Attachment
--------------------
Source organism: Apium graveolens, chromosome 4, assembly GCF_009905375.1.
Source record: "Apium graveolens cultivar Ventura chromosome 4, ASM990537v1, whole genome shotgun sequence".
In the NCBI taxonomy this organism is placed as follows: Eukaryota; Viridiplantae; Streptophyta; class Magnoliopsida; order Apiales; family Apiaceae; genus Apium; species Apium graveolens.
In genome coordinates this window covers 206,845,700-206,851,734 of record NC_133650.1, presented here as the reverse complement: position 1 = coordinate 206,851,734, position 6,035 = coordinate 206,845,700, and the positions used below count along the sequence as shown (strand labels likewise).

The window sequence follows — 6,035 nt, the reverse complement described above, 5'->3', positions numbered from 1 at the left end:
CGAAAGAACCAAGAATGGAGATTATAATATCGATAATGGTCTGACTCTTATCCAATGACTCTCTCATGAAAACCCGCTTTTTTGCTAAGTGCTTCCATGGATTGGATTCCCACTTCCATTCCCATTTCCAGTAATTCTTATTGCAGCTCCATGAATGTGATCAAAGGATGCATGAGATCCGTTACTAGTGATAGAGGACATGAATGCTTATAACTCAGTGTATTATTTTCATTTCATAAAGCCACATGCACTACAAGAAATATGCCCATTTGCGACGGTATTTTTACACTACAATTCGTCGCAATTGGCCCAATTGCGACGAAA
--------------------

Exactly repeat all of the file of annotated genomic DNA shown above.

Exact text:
Source organism: Apium graveolens, chromosome 4, assembly GCF_009905375.1.
Source record: "Apium graveolens cultivar Ventura chromosome 4, ASM990537v1, whole genome shotgun sequence".
In the NCBI taxonomy this organism is placed as follows: Eukaryota; Viridiplantae; Streptophyta; class Magnoliopsida; order Apiales; family Apiaceae; genus Apium; species Apium graveolens.
In genome coordinates this window covers 206,845,700-206,851,734 of record NC_133650.1, presented here as the reverse complement: position 1 = coordinate 206,851,734, position 6,035 = coordinate 206,845,700, and the positions used below count along the sequence as shown (strand labels likewise).

The window sequence follows — 6,035 nt, the reverse complement described above, 5'->3', positions numbered from 1 at the left end:
CGAAAGAACCAAGAATGGAGATTATAATATCGATAATGGTCTGACTCTTATCCAATGACTCTCTCATGAAAACCCGCTTTTTTGCTAAGTGCTTCCATGGATTGGATTCCCACTTCCATTCCCATTTCCAGTAATTCTTATTGCAGCTCCATGAATGTGATCAAAGGATGCATGAGATCCGTTACTAGTGATAGAGGACATGAATGCTTATAACTCAGTGTATTATTTTCATTTCATAAAGCCACATGCACTACAAGAAATATGCCCATTTGCGACGGTATTTTTACACTACAATTCGTCGCAATTGGCCCAATTGCGACGAAA